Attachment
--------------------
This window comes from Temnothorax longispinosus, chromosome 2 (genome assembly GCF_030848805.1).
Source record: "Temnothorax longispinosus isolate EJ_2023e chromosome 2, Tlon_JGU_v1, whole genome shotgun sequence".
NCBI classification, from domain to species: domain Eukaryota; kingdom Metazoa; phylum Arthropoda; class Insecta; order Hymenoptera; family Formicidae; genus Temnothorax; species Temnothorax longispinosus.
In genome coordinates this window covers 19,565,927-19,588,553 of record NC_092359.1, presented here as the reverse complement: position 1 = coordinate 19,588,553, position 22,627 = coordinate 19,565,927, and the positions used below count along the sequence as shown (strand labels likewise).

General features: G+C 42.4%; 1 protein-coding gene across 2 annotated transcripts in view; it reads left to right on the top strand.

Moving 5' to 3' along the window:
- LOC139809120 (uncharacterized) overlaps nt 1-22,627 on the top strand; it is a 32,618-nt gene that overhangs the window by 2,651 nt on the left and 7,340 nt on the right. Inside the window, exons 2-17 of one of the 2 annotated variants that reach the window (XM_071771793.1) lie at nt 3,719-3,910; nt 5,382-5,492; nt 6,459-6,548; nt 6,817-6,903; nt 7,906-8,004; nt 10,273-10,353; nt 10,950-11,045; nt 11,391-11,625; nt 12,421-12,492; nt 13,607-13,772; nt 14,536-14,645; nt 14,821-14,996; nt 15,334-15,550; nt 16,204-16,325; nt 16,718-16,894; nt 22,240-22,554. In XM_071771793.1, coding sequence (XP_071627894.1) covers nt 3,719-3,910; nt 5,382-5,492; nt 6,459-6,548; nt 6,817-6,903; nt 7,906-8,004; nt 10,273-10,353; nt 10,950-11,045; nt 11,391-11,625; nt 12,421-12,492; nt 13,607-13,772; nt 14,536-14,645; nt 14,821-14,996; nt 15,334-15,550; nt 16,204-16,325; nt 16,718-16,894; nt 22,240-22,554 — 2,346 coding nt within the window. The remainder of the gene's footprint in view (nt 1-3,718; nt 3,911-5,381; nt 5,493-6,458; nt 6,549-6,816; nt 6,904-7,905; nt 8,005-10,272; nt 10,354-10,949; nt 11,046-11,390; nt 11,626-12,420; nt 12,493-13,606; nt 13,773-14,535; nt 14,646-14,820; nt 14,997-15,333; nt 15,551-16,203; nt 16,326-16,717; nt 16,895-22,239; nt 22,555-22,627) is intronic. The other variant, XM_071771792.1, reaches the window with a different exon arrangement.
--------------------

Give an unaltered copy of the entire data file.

This window comes from Temnothorax longispinosus, chromosome 2 (genome assembly GCF_030848805.1).
Source record: "Temnothorax longispinosus isolate EJ_2023e chromosome 2, Tlon_JGU_v1, whole genome shotgun sequence".
NCBI classification, from domain to species: domain Eukaryota; kingdom Metazoa; phylum Arthropoda; class Insecta; order Hymenoptera; family Formicidae; genus Temnothorax; species Temnothorax longispinosus.
In genome coordinates this window covers 19,565,927-19,588,553 of record NC_092359.1, presented here as the reverse complement: position 1 = coordinate 19,588,553, position 22,627 = coordinate 19,565,927, and the positions used below count along the sequence as shown (strand labels likewise).

General features: G+C 42.4%; 1 protein-coding gene across 2 annotated transcripts in view; it reads left to right on the top strand.

Moving 5' to 3' along the window:
- LOC139809120 (uncharacterized) overlaps nt 1-22,627 on the top strand; it is a 32,618-nt gene that overhangs the window by 2,651 nt on the left and 7,340 nt on the right. Inside the window, exons 2-17 of one of the 2 annotated variants that reach the window (XM_071771793.1) lie at nt 3,719-3,910; nt 5,382-5,492; nt 6,459-6,548; nt 6,817-6,903; nt 7,906-8,004; nt 10,273-10,353; nt 10,950-11,045; nt 11,391-11,625; nt 12,421-12,492; nt 13,607-13,772; nt 14,536-14,645; nt 14,821-14,996; nt 15,334-15,550; nt 16,204-16,325; nt 16,718-16,894; nt 22,240-22,554. In XM_071771793.1, coding sequence (XP_071627894.1) covers nt 3,719-3,910; nt 5,382-5,492; nt 6,459-6,548; nt 6,817-6,903; nt 7,906-8,004; nt 10,273-10,353; nt 10,950-11,045; nt 11,391-11,625; nt 12,421-12,492; nt 13,607-13,772; nt 14,536-14,645; nt 14,821-14,996; nt 15,334-15,550; nt 16,204-16,325; nt 16,718-16,894; nt 22,240-22,554 — 2,346 coding nt within the window. The remainder of the gene's footprint in view (nt 1-3,718; nt 3,911-5,381; nt 5,493-6,458; nt 6,549-6,816; nt 6,904-7,905; nt 8,005-10,272; nt 10,354-10,949; nt 11,046-11,390; nt 11,626-12,420; nt 12,493-13,606; nt 13,773-14,535; nt 14,646-14,820; nt 14,997-15,333; nt 15,551-16,203; nt 16,326-16,717; nt 16,895-22,239; nt 22,555-22,627) is intronic. The other variant, XM_071771792.1, reaches the window with a different exon arrangement.